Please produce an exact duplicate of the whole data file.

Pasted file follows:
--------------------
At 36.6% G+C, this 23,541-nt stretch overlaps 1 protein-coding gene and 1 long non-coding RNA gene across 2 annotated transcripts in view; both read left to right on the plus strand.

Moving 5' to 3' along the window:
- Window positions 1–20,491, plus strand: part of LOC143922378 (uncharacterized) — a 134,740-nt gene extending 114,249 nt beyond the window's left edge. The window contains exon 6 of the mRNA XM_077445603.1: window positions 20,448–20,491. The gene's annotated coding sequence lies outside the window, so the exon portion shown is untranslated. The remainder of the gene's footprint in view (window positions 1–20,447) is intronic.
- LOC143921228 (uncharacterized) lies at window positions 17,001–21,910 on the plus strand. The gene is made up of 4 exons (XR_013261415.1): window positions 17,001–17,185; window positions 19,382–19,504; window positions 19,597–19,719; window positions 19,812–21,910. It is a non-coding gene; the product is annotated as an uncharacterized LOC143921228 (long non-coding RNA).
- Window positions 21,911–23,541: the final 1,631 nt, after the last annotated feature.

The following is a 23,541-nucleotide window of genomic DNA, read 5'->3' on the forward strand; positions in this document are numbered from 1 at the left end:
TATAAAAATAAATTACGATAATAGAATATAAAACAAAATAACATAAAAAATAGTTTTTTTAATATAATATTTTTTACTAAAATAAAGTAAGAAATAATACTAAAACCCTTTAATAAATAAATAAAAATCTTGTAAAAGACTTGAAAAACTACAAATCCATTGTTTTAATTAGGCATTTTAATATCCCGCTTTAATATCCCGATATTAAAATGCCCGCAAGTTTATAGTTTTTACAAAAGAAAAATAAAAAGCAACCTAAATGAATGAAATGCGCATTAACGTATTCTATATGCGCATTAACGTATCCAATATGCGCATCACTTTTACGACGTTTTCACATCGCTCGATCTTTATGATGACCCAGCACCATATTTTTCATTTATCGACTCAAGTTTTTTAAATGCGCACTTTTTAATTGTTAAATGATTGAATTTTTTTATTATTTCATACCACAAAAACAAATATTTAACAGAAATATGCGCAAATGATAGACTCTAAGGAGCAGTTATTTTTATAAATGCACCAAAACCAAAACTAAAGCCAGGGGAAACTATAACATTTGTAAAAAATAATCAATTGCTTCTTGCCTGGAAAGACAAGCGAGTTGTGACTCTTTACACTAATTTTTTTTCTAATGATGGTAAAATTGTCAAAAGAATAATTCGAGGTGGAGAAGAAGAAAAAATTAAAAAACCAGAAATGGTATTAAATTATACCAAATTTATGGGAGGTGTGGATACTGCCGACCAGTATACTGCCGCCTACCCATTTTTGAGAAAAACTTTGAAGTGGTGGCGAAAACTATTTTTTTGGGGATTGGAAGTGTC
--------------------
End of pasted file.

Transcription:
At 36.6% G+C, this 23,541-nt stretch overlaps 1 protein-coding gene and 1 long non-coding RNA gene across 2 annotated transcripts in view; both read left to right on the plus strand.

Moving 5' to 3' along the window:
- Window positions 1–20,491, plus strand: part of LOC143922378 (uncharacterized) — a 134,740-nt gene extending 114,249 nt beyond the window's left edge. The window contains exon 6 of the mRNA XM_077445603.1: window positions 20,448–20,491. The gene's annotated coding sequence lies outside the window, so the exon portion shown is untranslated. The remainder of the gene's footprint in view (window positions 1–20,447) is intronic.
- LOC143921228 (uncharacterized) lies at window positions 17,001–21,910 on the plus strand. The gene is made up of 4 exons (XR_013261415.1): window positions 17,001–17,185; window positions 19,382–19,504; window positions 19,597–19,719; window positions 19,812–21,910. It is a non-coding gene; the product is annotated as an uncharacterized LOC143921228 (long non-coding RNA).
- Window positions 21,911–23,541: the final 1,631 nt, after the last annotated feature.

The following is a 23,541-nucleotide window of genomic DNA, read 5'->3' on the forward strand; positions in this document are numbered from 1 at the left end:
TATAAAAATAAATTACGATAATAGAATATAAAACAAAATAACATAAAAAATAGTTTTTTTAATATAATATTTTTTACTAAAATAAAGTAAGAAATAATACTAAAACCCTTTAATAAATAAATAAAAATCTTGTAAAAGACTTGAAAAACTACAAATCCATTGTTTTAATTAGGCATTTTAATATCCCGCTTTAATATCCCGATATTAAAATGCCCGCAAGTTTATAGTTTTTACAAAAGAAAAATAAAAAGCAACCTAAATGAATGAAATGCGCATTAACGTATTCTATATGCGCATTAACGTATCCAATATGCGCATCACTTTTACGACGTTTTCACATCGCTCGATCTTTATGATGACCCAGCACCATATTTTTCATTTATCGACTCAAGTTTTTTAAATGCGCACTTTTTAATTGTTAAATGATTGAATTTTTTTATTATTTCATACCACAAAAACAAATATTTAACAGAAATATGCGCAAATGATAGACTCTAAGGAGCAGTTATTTTTATAAATGCACCAAAACCAAAACTAAAGCCAGGGGAAACTATAACATTTGTAAAAAATAATCAATTGCTTCTTGCCTGGAAAGACAAGCGAGTTGTGACTCTTTACACTAATTTTTTTTCTAATGATGGTAAAATTGTCAAAAGAATAATTCGAGGTGGAGAAGAAGAAAAAATTAAAAAACCAGAAATGGTATTAAATTATACCAAATTTATGGGAGGTGTGGATACTGCCGACCAGTATACTGCCGCCTACCCATTTTTGAGAAAAACTTTGAAGTGGTGGCGAAAACTATTTTTTTGGGGATTGGAAGTGTC